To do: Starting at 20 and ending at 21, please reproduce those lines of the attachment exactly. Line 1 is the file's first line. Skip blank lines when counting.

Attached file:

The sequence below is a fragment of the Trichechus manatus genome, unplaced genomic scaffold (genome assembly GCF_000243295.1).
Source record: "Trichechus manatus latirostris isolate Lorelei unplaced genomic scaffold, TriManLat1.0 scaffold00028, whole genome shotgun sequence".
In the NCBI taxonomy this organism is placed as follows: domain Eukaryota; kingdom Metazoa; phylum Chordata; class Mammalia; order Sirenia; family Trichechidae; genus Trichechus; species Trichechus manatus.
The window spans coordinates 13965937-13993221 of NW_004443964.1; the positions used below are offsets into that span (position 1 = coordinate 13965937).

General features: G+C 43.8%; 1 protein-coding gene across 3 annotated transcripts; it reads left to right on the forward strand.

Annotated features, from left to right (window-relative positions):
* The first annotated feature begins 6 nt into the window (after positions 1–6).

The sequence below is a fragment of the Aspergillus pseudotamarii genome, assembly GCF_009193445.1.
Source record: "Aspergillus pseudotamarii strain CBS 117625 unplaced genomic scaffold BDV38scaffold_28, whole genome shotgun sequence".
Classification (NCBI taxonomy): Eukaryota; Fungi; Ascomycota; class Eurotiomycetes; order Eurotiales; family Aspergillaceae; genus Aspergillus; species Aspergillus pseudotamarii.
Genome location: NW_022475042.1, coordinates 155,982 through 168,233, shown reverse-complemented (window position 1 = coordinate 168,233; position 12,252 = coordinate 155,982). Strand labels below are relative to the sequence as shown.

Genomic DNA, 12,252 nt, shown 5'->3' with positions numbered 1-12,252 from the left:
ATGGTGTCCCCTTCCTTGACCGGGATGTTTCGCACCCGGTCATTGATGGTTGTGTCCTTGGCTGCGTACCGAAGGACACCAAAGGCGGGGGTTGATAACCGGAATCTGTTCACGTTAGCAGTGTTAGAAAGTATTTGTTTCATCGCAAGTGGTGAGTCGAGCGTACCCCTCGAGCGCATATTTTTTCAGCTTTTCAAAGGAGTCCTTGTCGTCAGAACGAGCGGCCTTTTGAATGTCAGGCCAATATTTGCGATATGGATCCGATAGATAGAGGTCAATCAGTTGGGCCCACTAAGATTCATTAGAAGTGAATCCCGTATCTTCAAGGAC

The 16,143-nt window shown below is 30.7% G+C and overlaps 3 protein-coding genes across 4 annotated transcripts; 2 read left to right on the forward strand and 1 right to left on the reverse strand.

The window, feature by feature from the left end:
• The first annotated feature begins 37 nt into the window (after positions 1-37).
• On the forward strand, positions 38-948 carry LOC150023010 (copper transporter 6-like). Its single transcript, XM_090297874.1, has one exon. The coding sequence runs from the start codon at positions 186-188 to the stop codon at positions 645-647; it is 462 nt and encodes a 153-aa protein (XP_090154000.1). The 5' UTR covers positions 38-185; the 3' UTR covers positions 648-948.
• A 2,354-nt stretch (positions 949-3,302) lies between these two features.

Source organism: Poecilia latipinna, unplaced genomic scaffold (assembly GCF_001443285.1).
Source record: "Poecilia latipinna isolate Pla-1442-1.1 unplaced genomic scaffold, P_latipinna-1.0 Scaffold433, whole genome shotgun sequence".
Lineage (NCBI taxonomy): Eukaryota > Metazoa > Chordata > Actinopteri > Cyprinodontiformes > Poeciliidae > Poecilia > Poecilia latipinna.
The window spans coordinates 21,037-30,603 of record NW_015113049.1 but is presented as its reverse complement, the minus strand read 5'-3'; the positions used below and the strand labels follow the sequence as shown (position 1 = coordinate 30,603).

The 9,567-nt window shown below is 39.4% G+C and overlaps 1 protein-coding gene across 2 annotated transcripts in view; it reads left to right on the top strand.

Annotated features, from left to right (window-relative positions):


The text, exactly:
Source record: "Poecilia latipinna isolate Pla-1442-1.1 unplaced genomic scaffold, P_latipinna-1.0 Scaffold433, whole genome shotgun sequence".
Lineage (NCBI taxonomy): Eukaryota > Metazoa > Chordata > Actinopteri > Cyprinodontiformes > Poeciliidae > Poecilia > Poecilia latipinna.